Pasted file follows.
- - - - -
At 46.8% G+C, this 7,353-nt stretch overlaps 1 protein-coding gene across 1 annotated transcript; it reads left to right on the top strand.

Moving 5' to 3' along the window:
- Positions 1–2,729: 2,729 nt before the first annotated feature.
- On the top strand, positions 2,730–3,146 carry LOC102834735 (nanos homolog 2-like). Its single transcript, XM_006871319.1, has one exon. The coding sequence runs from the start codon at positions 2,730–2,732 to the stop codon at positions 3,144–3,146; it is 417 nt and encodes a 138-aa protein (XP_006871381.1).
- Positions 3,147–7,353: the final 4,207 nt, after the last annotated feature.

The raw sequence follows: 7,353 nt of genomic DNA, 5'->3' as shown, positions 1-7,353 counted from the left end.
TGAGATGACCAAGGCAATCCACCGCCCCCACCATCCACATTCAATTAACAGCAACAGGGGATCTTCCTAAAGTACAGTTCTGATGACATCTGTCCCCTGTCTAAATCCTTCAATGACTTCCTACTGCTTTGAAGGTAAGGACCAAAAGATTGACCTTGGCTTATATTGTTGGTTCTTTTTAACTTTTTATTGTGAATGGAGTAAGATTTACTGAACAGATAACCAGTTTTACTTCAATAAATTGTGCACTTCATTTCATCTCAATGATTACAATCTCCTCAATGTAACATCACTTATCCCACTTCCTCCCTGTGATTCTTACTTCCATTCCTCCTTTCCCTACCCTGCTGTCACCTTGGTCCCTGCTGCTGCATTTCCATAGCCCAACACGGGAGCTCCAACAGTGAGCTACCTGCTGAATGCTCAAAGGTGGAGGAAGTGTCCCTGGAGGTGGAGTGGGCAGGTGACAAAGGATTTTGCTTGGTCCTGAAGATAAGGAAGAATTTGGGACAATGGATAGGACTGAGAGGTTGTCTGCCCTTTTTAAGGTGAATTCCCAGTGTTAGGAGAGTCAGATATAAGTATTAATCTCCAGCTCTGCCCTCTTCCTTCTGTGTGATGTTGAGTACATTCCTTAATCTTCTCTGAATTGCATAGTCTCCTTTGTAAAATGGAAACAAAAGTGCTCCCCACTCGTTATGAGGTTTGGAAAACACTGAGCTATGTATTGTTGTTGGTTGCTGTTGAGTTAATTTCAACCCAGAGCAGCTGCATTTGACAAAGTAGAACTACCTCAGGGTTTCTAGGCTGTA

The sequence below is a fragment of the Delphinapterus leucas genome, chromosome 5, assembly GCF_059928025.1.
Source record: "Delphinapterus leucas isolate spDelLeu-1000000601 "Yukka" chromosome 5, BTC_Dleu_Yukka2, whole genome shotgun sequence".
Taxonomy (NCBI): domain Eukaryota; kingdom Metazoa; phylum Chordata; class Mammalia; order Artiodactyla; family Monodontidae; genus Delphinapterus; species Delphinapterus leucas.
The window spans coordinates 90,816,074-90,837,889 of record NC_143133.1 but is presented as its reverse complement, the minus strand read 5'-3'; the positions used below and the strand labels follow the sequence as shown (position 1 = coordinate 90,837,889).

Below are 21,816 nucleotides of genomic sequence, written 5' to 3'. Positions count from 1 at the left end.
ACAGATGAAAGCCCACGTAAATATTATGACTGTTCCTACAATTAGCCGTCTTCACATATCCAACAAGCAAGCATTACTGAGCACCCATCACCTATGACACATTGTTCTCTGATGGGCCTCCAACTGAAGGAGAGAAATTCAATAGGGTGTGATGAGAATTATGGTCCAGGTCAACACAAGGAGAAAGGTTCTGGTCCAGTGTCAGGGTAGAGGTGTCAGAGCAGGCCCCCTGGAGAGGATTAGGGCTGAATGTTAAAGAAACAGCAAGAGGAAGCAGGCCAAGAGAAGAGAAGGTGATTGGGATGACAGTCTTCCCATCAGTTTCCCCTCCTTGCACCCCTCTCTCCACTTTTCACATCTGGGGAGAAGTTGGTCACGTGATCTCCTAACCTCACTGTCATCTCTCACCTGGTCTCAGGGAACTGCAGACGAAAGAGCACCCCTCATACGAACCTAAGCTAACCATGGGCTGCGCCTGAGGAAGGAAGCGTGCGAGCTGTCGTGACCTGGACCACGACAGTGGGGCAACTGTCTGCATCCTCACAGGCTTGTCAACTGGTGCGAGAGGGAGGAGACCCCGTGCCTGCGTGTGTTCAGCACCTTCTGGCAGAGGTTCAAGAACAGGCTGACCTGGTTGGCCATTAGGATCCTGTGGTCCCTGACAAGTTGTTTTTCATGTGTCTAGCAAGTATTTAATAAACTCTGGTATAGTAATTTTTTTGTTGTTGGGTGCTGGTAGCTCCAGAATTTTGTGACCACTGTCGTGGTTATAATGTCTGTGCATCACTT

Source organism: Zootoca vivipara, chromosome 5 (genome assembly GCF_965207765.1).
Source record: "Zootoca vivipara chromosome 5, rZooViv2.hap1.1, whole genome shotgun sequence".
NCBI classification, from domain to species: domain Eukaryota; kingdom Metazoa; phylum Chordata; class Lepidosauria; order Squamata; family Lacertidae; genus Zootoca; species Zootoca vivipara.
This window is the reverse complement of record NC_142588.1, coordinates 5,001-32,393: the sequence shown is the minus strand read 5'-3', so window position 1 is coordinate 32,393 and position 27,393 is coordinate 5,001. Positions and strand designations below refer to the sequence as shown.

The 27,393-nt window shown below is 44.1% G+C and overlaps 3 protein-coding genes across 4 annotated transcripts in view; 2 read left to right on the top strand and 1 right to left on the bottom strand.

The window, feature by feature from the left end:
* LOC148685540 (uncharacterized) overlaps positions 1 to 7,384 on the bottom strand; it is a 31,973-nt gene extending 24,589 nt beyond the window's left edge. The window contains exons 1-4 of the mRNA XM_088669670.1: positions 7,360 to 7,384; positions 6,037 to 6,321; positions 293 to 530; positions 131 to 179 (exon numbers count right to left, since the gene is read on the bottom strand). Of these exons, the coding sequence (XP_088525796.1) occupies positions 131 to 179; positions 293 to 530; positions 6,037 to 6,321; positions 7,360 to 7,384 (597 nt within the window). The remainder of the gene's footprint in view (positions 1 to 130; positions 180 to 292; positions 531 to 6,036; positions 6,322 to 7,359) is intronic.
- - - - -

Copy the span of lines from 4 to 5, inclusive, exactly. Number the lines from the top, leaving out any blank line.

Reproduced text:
- On the top strand, positions 2,730–3,146 carry LOC102834735 (nanos homolog 2-like). Its single transcript, XM_006871319.1, has one exon. The coding sequence runs from the start codon at positions 2,730–2,732 to the stop codon at positions 3,144–3,146; it is 417 nt and encodes a 138-aa protein (XP_006871381.1).
- Positions 3,147–7,353: the final 4,207 nt, after the last annotated feature.